Kelly Flannigan Bos: The Relationship Rescuer


You and Fun: Why You Should Prioritize It and How to Add Some In

You aren't the "playing" parent. But you should be.

I know, I know, you aren't the playing parent. You might get anxious even thinking about playing for any extended periods with dinosaurs or baby dolls. Perhaps your other half is the more fun parent, the one that gets out there and gets dirty. My husband is always helping construct forts, sand castles or toboggan runs. But someone has to get dinner ready, am I right?

I get it. I am kind of that parent too, except I am not. I am fun. I like fun. I just don't allow myself to prioritize it enough.

How do you make the time with competing demands? First, try and ignore that voice that reminds you you are drowning in deadlines or alerts you to feeling embarrassed or uncomfortable about getting silly as an adult. Live in the moment. What can you let go of now? What “should's” aren't that important in this minute?

Second, remind yourself of the benefits you will experience. Think of the last time you had a silly and rewarding time. Remember your child's smile as you agreed to get down on the carpet to play. Think Merry Go Round's you had to assist your child onto and ended up enjoying yourself. Reflect on the board game nights that had the whole family laughing. That time your partner's silly antics made you cry with laughter. These are the memory makers. We often play on vacation, why only then? Play connects us to ourselves and to others. We need more of this, don't we?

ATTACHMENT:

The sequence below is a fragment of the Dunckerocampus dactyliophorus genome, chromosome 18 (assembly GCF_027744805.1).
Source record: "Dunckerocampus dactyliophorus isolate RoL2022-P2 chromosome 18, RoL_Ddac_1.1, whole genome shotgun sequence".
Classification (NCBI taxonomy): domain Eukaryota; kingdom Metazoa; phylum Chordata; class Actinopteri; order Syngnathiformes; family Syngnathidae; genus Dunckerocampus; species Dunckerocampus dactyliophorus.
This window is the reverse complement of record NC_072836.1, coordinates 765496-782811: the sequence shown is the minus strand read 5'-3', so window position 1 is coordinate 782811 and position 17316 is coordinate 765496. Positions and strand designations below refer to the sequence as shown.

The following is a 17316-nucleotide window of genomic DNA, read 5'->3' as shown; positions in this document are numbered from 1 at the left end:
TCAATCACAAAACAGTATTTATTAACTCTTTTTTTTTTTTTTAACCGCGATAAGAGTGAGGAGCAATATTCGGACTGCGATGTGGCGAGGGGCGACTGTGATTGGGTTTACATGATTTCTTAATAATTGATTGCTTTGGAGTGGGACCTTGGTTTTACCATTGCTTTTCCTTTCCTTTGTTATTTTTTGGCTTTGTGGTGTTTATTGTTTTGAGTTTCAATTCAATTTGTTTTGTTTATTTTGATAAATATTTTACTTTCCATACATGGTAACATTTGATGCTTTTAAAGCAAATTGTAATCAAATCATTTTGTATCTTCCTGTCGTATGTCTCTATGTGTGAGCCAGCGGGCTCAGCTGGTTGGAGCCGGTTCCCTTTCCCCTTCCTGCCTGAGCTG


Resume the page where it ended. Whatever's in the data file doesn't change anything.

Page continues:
I wrote recently that I am bringing silly back into my life and the many great reasons to do this. Having a laugh, a smile and connection is good for you. How often do we tell our kids to get off the screen and get outside...TO PLAY. Why? Because it is good for them. So step away from the screen or phone and engage and connect with your kids, act silly with a friend, or do something terribly un-serious and very fun on your own. Play, silly and fun isn't just for kids!

Here are a few ideas that could get you started:

  • Take a silly photo and disregard the filter option. (Bonus for posting it and tagging us!)
  • Play with trucks, Barbies, Lego, or whatever, with abandon, even though you claim you aren't good at playing, and even though your kids will instruct you on how you are to play with them
  • Do something creative and artistic with no thought to its purpose or presentation
  • Get dirty, play in the mud, get play-dough or clay under your nails
  • Slide. Hit a playground slide, a waterslide, or a snowy hill
  • Have a pillow fight, water balloon fight or Nerf war
  • Join a rock band like my editor. This isn't silly, but definitely fun
  • Draw, doodle, colour
  • Stand on your head just because you can
  • Dance and crank the stereo
  • Suggest a game with your kids before they have to ask. Hide and Go Seek anyone?

I read a very interesting article this week on a woman's experience being sober and how much is marketed to her as a woman to drink to fit in, to be or have fun, to deal with life or to lighten up. A big takeaway for me was the idea presented of alcohol being the only vehicle with which many of us give ourselves permission to unwind and have a little fun. This is not necessary. It is 10:23 a.m., quite appropriately I have no drink, there are no kids at home and I think I will do that handstand. I know it will bring a welcome smile to my face. I wish the same for you!

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